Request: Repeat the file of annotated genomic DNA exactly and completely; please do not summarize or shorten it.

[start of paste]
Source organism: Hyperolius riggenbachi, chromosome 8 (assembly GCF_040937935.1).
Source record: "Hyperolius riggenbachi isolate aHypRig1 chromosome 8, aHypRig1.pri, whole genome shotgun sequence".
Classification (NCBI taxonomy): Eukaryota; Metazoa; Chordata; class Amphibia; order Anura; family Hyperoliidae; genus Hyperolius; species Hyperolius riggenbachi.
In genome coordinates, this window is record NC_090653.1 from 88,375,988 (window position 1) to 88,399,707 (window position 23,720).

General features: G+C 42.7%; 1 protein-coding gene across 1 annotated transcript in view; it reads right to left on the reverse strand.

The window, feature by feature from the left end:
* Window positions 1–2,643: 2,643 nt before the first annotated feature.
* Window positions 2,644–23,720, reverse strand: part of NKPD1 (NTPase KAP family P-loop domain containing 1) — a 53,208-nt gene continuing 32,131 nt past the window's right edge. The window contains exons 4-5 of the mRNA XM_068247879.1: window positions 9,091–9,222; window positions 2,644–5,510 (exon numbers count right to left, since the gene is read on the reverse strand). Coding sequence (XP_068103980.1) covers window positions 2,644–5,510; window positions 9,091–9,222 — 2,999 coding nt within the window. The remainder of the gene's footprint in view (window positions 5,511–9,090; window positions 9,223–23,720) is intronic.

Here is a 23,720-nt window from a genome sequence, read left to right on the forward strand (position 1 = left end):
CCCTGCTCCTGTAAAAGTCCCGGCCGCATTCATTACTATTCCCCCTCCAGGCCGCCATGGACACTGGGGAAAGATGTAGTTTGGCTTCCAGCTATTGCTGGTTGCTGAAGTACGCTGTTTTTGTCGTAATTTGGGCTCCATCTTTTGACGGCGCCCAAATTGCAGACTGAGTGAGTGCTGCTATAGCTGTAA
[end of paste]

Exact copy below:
Source organism: Hyperolius riggenbachi, chromosome 8 (assembly GCF_040937935.1).
Source record: "Hyperolius riggenbachi isolate aHypRig1 chromosome 8, aHypRig1.pri, whole genome shotgun sequence".
Classification (NCBI taxonomy): Eukaryota; Metazoa; Chordata; class Amphibia; order Anura; family Hyperoliidae; genus Hyperolius; species Hyperolius riggenbachi.
In genome coordinates, this window is record NC_090653.1 from 88,375,988 (window position 1) to 88,399,707 (window position 23,720).

General features: G+C 42.7%; 1 protein-coding gene across 1 annotated transcript in view; it reads right to left on the reverse strand.

The window, feature by feature from the left end:
* Window positions 1–2,643: 2,643 nt before the first annotated feature.
* Window positions 2,644–23,720, reverse strand: part of NKPD1 (NTPase KAP family P-loop domain containing 1) — a 53,208-nt gene continuing 32,131 nt past the window's right edge. The window contains exons 4-5 of the mRNA XM_068247879.1: window positions 9,091–9,222; window positions 2,644–5,510 (exon numbers count right to left, since the gene is read on the reverse strand). Coding sequence (XP_068103980.1) covers window positions 2,644–5,510; window positions 9,091–9,222 — 2,999 coding nt within the window. The remainder of the gene's footprint in view (window positions 5,511–9,090; window positions 9,223–23,720) is intronic.

Here is a 23,720-nt window from a genome sequence, read left to right on the forward strand (position 1 = left end):
CCCTGCTCCTGTAAAAGTCCCGGCCGCATTCATTACTATTCCCCCTCCAGGCCGCCATGGACACTGGGGAAAGATGTAGTTTGGCTTCCAGCTATTGCTGGTTGCTGAAGTACGCTGTTTTTGTCGTAATTTGGGCTCCATCTTTTGACGGCGCCCAAATTGCAGACTGAGTGAGTGCTGCTATAGCTGTAA